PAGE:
Is there a silver bullet? – A comparative assessment of twenty policy instruments applied worldwide for enhancing energy efficiency in buildings
Sonja Koeppel and Diana Ürge-Vorsatz , Department of Environmental Sciences and Policy, Central European University, Hungary
Sebastian Mirasgedis, National Observatory of Athens, Inst. for Environmental Research & Sustainable Development, Greece
buildings, energy efficiency, policy instruments, effectiveness, efficiency, cost-effectiveness
While the commercial and domestic building sectors account for 33 % of all energy-related CO2 emissions worldwide, approximately 30 % of this energy consumption can be saved economically. However, numerous barriers such as hidden costs and benefits, distorted energy pricing, imperfect information, market failures and misplaced incentives prevent the realization of these energy saving potentials. For this reason, countries apply a variety of policy instruments such as building codes, energy efficiency obligations, subsidies and information campaigns. Since these instruments differ considerably in terms of their effects and costs, a research project conducted under the framework of the Fourth Assessment Report of the Intergovernmental Panel on Climate Change has reviewed more than 60 ex-post policy evaluation reports for the 20 most commonly used policy instruments from app. 30 countries worldwide. The paper presents the results of this exercise regarding the environmental effectiveness and cost-effectiveness of these instruments, as well as identifies special conditions for their success.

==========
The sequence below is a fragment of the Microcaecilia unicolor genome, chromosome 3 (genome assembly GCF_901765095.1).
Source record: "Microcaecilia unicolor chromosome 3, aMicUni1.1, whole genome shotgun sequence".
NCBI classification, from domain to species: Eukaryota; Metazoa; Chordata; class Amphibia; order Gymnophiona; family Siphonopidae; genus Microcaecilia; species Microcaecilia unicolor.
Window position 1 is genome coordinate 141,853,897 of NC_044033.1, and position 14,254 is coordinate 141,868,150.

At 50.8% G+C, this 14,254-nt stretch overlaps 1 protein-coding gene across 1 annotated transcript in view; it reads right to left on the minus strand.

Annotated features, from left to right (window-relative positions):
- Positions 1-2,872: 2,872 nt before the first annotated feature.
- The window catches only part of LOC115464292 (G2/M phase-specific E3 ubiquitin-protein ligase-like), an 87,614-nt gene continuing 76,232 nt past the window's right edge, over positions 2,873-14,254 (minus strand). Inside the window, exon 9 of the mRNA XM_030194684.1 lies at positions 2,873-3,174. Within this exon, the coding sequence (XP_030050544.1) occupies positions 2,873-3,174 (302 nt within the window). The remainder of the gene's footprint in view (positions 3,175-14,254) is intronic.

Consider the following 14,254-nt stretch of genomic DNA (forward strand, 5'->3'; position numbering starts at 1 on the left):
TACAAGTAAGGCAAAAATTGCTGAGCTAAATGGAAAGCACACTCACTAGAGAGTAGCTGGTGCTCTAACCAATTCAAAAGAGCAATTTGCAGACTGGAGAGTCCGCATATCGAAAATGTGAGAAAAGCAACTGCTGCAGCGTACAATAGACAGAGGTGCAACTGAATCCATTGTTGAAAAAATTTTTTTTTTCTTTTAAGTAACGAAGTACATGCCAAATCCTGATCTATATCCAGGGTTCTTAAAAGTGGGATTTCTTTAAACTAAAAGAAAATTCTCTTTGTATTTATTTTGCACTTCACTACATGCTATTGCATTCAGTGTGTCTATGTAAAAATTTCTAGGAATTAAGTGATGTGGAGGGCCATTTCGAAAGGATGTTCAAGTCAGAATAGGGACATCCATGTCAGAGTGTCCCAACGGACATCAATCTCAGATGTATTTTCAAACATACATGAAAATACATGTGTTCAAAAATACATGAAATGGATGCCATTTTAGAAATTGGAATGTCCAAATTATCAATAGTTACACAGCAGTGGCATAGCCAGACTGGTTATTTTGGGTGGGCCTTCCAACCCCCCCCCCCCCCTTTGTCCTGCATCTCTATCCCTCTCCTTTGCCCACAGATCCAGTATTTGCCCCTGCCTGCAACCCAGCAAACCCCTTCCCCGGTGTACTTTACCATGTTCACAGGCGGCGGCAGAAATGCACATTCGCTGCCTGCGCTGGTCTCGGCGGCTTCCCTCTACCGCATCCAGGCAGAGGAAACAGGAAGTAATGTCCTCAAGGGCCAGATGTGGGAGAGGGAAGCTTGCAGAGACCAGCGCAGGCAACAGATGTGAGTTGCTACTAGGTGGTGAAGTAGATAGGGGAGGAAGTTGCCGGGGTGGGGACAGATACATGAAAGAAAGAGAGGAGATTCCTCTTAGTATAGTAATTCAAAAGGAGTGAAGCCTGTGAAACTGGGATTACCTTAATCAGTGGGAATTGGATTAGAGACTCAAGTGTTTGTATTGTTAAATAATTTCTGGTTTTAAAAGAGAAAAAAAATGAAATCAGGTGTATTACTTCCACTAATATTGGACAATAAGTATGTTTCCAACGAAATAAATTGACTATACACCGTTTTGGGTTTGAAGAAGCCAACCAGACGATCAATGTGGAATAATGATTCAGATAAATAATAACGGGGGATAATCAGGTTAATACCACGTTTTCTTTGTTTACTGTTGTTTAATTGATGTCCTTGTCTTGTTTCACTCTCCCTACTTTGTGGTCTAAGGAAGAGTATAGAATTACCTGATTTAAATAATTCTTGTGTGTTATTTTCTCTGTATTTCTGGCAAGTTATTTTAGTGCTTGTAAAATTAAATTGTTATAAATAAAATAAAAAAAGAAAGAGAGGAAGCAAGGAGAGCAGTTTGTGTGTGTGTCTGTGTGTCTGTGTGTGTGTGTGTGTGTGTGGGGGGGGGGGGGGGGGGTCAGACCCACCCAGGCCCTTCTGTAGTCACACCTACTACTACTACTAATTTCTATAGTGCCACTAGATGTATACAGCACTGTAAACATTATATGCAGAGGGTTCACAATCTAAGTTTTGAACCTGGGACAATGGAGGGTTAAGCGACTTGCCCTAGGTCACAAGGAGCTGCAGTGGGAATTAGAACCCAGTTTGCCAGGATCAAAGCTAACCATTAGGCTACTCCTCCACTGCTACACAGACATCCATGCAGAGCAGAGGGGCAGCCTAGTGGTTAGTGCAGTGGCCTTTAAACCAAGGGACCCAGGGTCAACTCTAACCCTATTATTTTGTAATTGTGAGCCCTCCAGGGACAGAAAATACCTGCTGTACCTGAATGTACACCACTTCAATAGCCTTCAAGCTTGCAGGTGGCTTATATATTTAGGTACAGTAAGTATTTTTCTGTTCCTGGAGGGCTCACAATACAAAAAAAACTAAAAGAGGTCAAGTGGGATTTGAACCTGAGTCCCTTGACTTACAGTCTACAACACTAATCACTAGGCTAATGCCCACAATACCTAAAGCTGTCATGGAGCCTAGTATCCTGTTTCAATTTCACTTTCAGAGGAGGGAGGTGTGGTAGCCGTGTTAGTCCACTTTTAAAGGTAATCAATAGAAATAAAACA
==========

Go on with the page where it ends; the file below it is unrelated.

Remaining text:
While most policy instruments achieved significant energy savings, appliance standards, building codes, tax exemptions and labelling were revealed as most effective policy instruments. Other instruments such as Kyoto Protocol flexible mechanisms or taxation have been less successful in the building sector. Several policy instruments achieved energy savings at negative costs for society; most cost-effective in our sample were appliance standards, demand-side management programs and mandatory labelling. Since no single policy instrument can capture the entire potential for energy-efficiency, buildings require a diverse portfolio of policy instruments for effective energy use reductions and for taking advantage of synergistic effects.
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